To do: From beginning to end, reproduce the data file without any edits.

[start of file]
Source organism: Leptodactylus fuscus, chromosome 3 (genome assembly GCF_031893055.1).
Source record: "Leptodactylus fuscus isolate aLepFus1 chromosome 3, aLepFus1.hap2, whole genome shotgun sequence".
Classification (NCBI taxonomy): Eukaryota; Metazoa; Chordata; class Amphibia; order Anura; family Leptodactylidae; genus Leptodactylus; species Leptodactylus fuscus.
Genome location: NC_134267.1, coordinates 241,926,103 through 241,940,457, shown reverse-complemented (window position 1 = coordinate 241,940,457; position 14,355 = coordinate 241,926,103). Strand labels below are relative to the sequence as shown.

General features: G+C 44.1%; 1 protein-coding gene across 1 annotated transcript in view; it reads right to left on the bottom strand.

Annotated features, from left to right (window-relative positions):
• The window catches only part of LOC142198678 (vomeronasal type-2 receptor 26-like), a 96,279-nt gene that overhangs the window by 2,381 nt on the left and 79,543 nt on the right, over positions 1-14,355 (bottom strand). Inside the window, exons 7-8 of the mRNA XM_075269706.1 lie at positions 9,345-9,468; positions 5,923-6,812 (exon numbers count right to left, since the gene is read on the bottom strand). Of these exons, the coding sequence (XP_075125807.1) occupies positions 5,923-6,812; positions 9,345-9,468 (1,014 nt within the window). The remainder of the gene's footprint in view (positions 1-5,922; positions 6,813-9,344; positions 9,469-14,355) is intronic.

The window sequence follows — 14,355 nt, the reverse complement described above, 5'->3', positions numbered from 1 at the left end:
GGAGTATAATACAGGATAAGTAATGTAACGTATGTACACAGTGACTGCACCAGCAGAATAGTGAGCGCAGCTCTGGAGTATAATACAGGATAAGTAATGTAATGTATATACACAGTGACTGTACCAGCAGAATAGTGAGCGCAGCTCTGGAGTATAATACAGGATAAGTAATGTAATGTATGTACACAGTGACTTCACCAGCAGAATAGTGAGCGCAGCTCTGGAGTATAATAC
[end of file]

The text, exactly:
Source organism: Leptodactylus fuscus, chromosome 3 (genome assembly GCF_031893055.1).
Source record: "Leptodactylus fuscus isolate aLepFus1 chromosome 3, aLepFus1.hap2, whole genome shotgun sequence".
Classification (NCBI taxonomy): Eukaryota; Metazoa; Chordata; class Amphibia; order Anura; family Leptodactylidae; genus Leptodactylus; species Leptodactylus fuscus.
Genome location: NC_134267.1, coordinates 241,926,103 through 241,940,457, shown reverse-complemented (window position 1 = coordinate 241,940,457; position 14,355 = coordinate 241,926,103). Strand labels below are relative to the sequence as shown.

General features: G+C 44.1%; 1 protein-coding gene across 1 annotated transcript in view; it reads right to left on the bottom strand.

Annotated features, from left to right (window-relative positions):
• The window catches only part of LOC142198678 (vomeronasal type-2 receptor 26-like), a 96,279-nt gene that overhangs the window by 2,381 nt on the left and 79,543 nt on the right, over positions 1-14,355 (bottom strand). Inside the window, exons 7-8 of the mRNA XM_075269706.1 lie at positions 9,345-9,468; positions 5,923-6,812 (exon numbers count right to left, since the gene is read on the bottom strand). Of these exons, the coding sequence (XP_075125807.1) occupies positions 5,923-6,812; positions 9,345-9,468 (1,014 nt within the window). The remainder of the gene's footprint in view (positions 1-5,922; positions 6,813-9,344; positions 9,469-14,355) is intronic.

The window sequence follows — 14,355 nt, the reverse complement described above, 5'->3', positions numbered from 1 at the left end:
GGAGTATAATACAGGATAAGTAATGTAACGTATGTACACAGTGACTGCACCAGCAGAATAGTGAGCGCAGCTCTGGAGTATAATACAGGATAAGTAATGTAATGTATATACACAGTGACTGTACCAGCAGAATAGTGAGCGCAGCTCTGGAGTATAATACAGGATAAGTAATGTAATGTATGTACACAGTGACTTCACCAGCAGAATAGTGAGCGCAGCTCTGGAGTATAATAC